Now, you could hang onto your fear ('he doesn't love me') and your pride ('he should make the first move'), your ego ('he hurt me by doing what he wanted and not what I wanted'), and your self-righteous anger ('how dare he'). Or you coud let go of all those self-destructive emotions, pick up the phone an say: 'Hi Dad, it's me. I miss you'.


I'm going to leave you with the first lines of one of my favourite poems by the 13th century Persian mystic Rumi: 'Somewhere out beyond ideas of right doing and wrong doing there is a field. I'll meet you there'.

Sally Brampton in the Sunday Times

Jallaluddin Al-Rumi 

Jalaluddin Al-Rumi


'Somewhere out beyond ideas of right-doing and wrong-doing, there is a field. I'll meet you there'
(Someone has made a short video to go with this wonderful poem; click the heading to see it)

And poignantly

'Don't break the thread of love, Raheem has said
What's cut won't join; if joined it knots the thread'

A visitor to this journal has added these lovely lines, equally appropriate

'The tides will take my poetry and song,
And carry off the clothes I did not own.
Good and bad, devotion, empty piety --
Moonlight brings and moonlight takes away'.


This reminds me so much of the Rubaiyat of Omar Khayyam and the Tale of the Heike while the following poem reminds me of the Astravakra Gita

What can I do? I do not know myself.
I am neither Christian nor Jew, neither Zoroastrian nor Muslim,
I am not from east or west, not from land or sea,
Not from the shafts of nature nor from the spheres of the firmament,
Not of the earth, not of water, not of air, not of fire.
I am not from the highest heaven, not from this world,
not from existence, not from being.
I am not from India, not from China, not from Bulgar, not from Saqsin,
Not from the realm of the two Iraqs, not from the land of Khurasan
I am not from the world, not from beyond,
Not from heaven and not from hell.
I am not from Adam, not from Eve, not from paradise and not from Ridwan.
My place is placeless, my trace is traceless,
No body, no soul, I am from the soul of souls.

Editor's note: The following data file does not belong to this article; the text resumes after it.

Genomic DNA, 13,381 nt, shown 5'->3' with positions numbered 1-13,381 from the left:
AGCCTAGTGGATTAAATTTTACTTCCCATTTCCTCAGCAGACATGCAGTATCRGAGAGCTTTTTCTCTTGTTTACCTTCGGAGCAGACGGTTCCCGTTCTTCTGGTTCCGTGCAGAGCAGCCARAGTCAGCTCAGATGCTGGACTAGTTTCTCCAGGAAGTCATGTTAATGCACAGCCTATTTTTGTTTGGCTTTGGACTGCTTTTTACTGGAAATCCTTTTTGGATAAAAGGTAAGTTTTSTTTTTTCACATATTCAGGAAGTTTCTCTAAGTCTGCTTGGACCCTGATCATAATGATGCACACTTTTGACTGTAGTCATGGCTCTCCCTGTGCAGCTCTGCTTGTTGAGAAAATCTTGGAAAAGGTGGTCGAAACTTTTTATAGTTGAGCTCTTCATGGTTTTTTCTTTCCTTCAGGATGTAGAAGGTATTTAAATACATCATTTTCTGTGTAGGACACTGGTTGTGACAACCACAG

I have chased out duality, lived the two worlds as one.
One I seek, one I know, one I see, one I call.
He is the first, he is the last, he is the outer, he is the inner.
Beyond "He" and "He is" I know no other.
I am drunk from the cup of love, the two worlds have escaped me.
I have no concern but carouse and rapture.
If one day in my life I spend a moment without you
from that hour and that time I would repent my life.
If one day I am given a moment in solitude with you
I will trample the two worlds underfoot and dance forever.

Jalaluddin A-Rumi

See also Favourite Writings - Jalaluddin Al-Rumi

Monday, 19 May 2008

Chengdu and the Sichuan Earthquake


Visiting the Chinese Embassy in London to sign the book of condolence
The loss of life and and terrible suffering from the great earthquake in Sichuan is tragic, but the Chinese people are dealing with the disater with great efficiency.


I visited the area once several years ago and this photo is of a tea shop I went to in Chengdu with friends. Below is one of the great Leshan Buddha at the confluence of three rivers - the Min, Qingyi and Dadu Rivers - nearby. I do hope the earthquake has at least spared that. [Update - it did - see here]

Nevertheless, here is an article in the IHT on the destruction of many other temples and historic sites nearby

Tuesday, 6 May 2008

A Decent Haircut


If you are a man of mature years and rather tired of having hung-over twenty-something girls try and cut your hair, this is the place for you. I was once a regular, but was inconvenient for the City unless one could factor in lunch at the Mirabelle opposite, which put the price up somewhat. Having been butchered once too often, I ventured back again and was treated to a timeless experience - a full cut-throat razor shave and a classic haircut with lots of 'I think I can manage to get it back into shape' from a sound chap with a steady hand. In response to my query 'should I be putting anything on my hair', the admirable fellow said ' nothing at all, sir', despite the shop being full of expensive ungents for just that purpose.

The front of the shop has a beautiful 19th century facade (it's been going since 1875) and inside there's a counter laden with 'men's toiletries' of great style and no little expense and the smell of eau-de-cologne and bay rum hang in the air. I left feeling refreshed and pleased that it was still possible to find a hairdresser that does not expect to chat about their last holiday and doesn't play the cashier's favourite awful music at high volume while trying to give you a 'footballers' haircut'.

Sunday, 4 May 2008

Favourite Music


Like many people, I have always loved Irish instrumental folk music. There is some wonderfully evocative stuff in 'Titanic' but otherwise good stuff is surprisingly hard to find. However, 'Ashokan Farewell', which was written in 1982 by an American to commemorate the flooding of a valley (the Ashoken) in Upstate New York, is a beautiful piece. It has subsequently become famous as the theme music for a series on The Civil War. This recording is not the best; that is one made by the Band of the Royal Marines, but it's not on YouTube (though you can download it from iTunes)